In 1997, the American Diabetes Association Expert Committee on the Diagnosis and Classification of Diabetes Mellitus established a new classification system and diagnostic criteria to define various states of abnormal glucose metabolism
(43). Fasting plasma glucose was divided into three diagnostic categories: (1)
normal < 110 mg/dL (6.1 mmol/L); (2) impaired fasting glucose (IFG) 110 to
125 mg/dL (6.1 to 6.9 mmol/L); and (3) diabetes mellitus > 126 mg/dL (7.0 -o mmol/L). Likewise, the plasma glucose 2 h after a 75-g oral glucose load (OGTT) |
was used to define three diagnostic categories: (1) normal glucose tolerance <
140 mg/dL (7.8 mmol/L); (2) impaired glucose tolerance 140 to 199 mg/dL (7.8 t to 11.1 mmol/L); and (3) diabetes mellitus > 200 mg/dL (11.1 mmol/L). Diabe- 5
tes can also be diagnosed by a casual plasma glucose > 200 mg/dL (11.1 mmol/ Ja
L) in conjunction with classic symptoms of diabetes, including polyuria, polydip- J
sia, and unexplained weight loss. To establish a diagnosis of diabetes using either a
& u the fasting or 2-h OGTT plasma glucose criteria, the result must be confirmed by repeat testing on another day.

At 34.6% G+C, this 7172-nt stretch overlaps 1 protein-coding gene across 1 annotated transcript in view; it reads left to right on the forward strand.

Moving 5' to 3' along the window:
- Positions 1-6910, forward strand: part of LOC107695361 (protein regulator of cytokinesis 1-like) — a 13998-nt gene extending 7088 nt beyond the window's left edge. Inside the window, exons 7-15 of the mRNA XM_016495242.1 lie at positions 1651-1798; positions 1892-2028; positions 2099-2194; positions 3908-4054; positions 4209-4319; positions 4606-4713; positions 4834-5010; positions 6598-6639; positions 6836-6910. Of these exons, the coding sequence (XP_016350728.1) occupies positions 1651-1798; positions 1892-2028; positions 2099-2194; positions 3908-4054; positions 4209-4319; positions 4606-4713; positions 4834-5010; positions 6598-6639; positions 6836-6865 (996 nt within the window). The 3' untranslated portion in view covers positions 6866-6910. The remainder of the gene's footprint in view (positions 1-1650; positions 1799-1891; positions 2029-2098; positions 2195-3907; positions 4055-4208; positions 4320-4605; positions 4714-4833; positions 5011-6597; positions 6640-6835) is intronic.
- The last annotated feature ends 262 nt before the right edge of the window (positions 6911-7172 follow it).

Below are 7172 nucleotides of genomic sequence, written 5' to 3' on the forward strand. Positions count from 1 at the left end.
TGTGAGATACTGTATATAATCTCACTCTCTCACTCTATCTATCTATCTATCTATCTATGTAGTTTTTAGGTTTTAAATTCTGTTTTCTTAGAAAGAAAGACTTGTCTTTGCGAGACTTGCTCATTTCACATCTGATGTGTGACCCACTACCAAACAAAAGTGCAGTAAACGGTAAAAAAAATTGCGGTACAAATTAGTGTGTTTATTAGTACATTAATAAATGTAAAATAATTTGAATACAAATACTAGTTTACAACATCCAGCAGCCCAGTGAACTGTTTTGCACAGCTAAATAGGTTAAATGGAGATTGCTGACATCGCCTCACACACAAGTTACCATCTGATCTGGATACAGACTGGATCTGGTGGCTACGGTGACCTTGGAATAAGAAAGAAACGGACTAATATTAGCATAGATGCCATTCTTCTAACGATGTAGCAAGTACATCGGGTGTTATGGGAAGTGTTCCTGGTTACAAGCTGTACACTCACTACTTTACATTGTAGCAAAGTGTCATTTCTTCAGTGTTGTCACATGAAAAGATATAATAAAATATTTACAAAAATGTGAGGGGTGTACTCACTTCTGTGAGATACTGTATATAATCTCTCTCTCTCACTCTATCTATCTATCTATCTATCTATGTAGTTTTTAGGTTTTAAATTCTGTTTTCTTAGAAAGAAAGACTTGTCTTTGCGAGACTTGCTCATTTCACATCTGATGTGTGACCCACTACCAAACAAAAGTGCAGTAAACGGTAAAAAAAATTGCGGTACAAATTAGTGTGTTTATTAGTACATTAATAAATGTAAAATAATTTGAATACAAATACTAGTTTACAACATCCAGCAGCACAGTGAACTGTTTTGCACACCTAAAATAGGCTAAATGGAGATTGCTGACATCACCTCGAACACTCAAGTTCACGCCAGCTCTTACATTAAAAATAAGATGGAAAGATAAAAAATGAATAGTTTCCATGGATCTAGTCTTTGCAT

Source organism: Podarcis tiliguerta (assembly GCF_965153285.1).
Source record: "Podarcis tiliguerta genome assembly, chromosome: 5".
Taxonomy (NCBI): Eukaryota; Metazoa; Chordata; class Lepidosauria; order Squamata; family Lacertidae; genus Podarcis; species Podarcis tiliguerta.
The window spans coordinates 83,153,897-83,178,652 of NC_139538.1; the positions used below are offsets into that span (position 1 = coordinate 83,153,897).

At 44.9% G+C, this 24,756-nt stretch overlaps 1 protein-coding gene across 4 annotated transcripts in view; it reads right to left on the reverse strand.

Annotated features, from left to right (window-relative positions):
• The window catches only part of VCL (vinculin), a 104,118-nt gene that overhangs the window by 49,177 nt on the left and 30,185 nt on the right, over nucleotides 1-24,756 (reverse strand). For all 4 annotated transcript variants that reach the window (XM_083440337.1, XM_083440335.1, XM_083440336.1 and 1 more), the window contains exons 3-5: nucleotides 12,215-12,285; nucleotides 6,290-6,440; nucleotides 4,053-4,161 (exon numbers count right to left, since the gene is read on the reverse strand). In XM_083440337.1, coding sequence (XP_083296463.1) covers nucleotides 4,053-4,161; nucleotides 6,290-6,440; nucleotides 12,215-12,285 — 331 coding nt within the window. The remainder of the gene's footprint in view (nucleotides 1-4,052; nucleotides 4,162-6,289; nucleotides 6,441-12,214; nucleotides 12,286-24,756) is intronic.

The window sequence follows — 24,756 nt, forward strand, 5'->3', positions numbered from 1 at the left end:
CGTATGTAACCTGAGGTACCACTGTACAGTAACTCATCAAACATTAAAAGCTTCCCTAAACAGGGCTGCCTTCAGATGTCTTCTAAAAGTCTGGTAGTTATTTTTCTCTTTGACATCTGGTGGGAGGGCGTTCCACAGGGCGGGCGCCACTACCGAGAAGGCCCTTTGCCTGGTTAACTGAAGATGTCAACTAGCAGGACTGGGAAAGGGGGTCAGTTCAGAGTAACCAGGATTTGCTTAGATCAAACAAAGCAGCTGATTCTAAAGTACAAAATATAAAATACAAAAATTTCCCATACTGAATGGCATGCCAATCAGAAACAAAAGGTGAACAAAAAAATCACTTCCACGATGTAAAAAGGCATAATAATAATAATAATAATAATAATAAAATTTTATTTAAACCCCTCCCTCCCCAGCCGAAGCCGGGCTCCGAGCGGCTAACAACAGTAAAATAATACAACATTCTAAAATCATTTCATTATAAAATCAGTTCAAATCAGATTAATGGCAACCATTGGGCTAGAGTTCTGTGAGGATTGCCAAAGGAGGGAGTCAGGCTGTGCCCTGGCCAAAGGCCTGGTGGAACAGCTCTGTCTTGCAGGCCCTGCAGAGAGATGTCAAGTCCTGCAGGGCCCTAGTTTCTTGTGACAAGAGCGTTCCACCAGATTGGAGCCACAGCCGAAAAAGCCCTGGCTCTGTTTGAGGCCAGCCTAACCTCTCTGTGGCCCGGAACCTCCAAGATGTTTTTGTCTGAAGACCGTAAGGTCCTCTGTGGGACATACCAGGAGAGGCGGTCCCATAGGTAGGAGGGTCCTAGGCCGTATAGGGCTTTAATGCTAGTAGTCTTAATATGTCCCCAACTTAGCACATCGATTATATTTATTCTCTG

The rationale used for establishing these diagnostic categories is that several studies have demonstrated a close, although not perfect, association between a fasting plasma glucose concentration of 126 mg/dL and the 2-h OGTT value of 200 mg/dL and both of these levels correlate well with the appearance of microvascular complications of diabetes including retinopathy, nephropathy, and neuropathy. It is also recognized that IFG and IGT are both conditions that are associated with an increased risk of developing overt type 2 diabetes mellitus and an increased risk for cardiovascular disease. Although these criteria are based solely on measurements of plasma glucose, they do, in fact, reflect the interaction between insulin resistance and pancreatic beta-cell function as described previously. There is now great interest in examining the effects of lifestyle modifications that emphasize weight reduction and increased physical exercise or treatment with medications that decrease insulin resistance, enhance insulin secretion, or work through other mechanisms to prevent or delay progression from IGT to diabetes in high-risk individuals.
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